Bitcoin (BTC), the world's largest crypto asset by market capitalization, sunk below $26,700 and fell 7.2% following the U.S. Federal Open Market Committee's (FOMC) announcement of another quarter-point hike in interest rate amid the ongoing banking crisis in the United States.

Over the past few days, Bitcoin soared to a new year-to-date high of $28,865, as the traditional banking sector braced for the impact of the fallout following the collapse of three major banks in the country, Silvergate Capital, Silicon Valley Bank and Signature Bank.

However, after the announcement by the FOMC, the maiden crypto lost its $27,000 psychological support and its new YTD high price of $28,865 when it traded down $26,800.

Bitcoin also saw more than $224 million in liquidations from crypto markets over the past 24 hours with around $170 million liquidated just a few hours following the Fed's interest rate announcement.

The Federal Reserve once again raised interest rates by 25 bps during its meeting Wednesday, with FOMC chair Jerome Powell noting that "we no longer expect that ongoing rate increases will be appropriate" and suggesting that more rate hikes might no longer happen for the rest of the year.

The FOMC acknowledged the U.S. banking sector's near-meltdown experience but believed that the country's banking system is resilient.

"The U.S. banking system is sound and resilient. Recent developments are likely to result in tighter credit conditions for households and businesses and to weigh on economic activity, hiring, and inflation. The extent of these effects is uncertain. The Committee remains highly attentive to inflation risks," the Federal Reserve said in a statement.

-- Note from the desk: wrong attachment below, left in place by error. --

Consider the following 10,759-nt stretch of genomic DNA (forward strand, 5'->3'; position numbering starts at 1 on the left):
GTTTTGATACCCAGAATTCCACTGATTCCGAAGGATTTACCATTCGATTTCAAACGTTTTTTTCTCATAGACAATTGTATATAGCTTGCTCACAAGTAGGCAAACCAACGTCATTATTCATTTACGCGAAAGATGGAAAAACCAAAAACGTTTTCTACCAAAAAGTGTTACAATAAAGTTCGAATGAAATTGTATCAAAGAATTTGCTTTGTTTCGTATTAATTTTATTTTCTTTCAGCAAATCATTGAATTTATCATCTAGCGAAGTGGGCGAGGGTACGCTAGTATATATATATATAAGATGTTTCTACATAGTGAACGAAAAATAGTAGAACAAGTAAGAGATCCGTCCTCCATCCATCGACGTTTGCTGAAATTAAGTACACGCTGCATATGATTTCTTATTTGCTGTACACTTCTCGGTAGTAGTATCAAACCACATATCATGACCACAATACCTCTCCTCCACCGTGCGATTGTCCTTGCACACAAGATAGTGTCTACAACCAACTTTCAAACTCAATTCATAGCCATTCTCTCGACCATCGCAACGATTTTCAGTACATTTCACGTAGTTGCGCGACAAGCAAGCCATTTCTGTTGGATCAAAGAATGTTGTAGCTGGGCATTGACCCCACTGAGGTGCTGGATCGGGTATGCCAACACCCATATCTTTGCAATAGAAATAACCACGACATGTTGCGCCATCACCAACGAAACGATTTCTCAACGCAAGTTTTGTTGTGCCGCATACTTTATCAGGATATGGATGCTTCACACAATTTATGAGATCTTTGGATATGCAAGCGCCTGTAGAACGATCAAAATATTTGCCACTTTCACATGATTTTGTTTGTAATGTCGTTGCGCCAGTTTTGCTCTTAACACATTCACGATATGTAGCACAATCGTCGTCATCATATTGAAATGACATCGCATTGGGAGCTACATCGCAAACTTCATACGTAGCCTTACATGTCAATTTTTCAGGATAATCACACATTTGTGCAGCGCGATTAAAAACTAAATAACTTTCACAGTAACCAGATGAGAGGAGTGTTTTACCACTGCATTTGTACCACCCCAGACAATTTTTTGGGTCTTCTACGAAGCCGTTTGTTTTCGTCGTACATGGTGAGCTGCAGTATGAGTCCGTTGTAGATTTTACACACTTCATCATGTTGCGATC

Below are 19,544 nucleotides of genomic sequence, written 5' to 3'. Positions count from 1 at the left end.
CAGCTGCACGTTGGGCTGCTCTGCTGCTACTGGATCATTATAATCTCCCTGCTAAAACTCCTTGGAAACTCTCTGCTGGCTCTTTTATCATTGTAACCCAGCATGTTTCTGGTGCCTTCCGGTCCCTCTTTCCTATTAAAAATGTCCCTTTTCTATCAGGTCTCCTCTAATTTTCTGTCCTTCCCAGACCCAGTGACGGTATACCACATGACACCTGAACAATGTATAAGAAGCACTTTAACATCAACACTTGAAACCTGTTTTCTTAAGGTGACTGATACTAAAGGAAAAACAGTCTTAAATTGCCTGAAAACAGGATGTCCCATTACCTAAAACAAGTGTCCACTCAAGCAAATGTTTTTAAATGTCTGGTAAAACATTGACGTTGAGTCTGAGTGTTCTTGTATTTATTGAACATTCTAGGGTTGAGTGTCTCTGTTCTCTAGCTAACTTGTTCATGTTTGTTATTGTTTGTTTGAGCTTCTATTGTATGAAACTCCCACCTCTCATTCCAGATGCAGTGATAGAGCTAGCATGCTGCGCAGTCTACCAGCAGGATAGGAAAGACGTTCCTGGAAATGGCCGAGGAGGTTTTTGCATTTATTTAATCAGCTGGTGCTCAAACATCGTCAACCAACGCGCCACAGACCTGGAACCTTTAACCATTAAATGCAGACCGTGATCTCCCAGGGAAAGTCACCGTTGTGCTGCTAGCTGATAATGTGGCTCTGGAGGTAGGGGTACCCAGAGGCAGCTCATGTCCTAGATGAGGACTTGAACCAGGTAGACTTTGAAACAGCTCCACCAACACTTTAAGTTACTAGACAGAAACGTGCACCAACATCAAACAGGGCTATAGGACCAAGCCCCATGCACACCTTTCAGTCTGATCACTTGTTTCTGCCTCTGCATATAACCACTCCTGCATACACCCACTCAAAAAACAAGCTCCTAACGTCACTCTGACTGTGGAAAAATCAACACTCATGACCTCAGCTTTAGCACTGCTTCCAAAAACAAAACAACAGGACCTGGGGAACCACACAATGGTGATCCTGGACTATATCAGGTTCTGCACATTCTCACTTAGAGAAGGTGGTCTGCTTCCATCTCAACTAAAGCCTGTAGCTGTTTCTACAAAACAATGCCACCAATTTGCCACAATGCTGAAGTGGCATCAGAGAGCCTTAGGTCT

"The Committee will closely monitor incoming information and assess the implications for monetary policy. The Committee anticipates that some additional policy firming may be appropriate in order to attain a stance of monetary policy that is sufficiently restrictive to return inflation to 2 percent over time," it added.

Lucas Outumuro, head of research at IntoTheBlock, said that the cryptocurrency market had "relatively high hopes of either no rate hike or very dovish comments from Powell," adding that "we did get some dovish guidance through the dot plot, but likely not as much as was priced in," but "then Yellen's comment triggered stocks and correlation dots driving crypto lower as well."

As of 5:10 a.m. ET on Thursday, Bitcoin saw a 1.64% loss over the past 24 hours and was trading down $27,713.58 with a 24-hour volume of $31,856,317,663, according to the latest data from CoinMarketCap.

A representation of the virtual cryptocurrency Bitcoin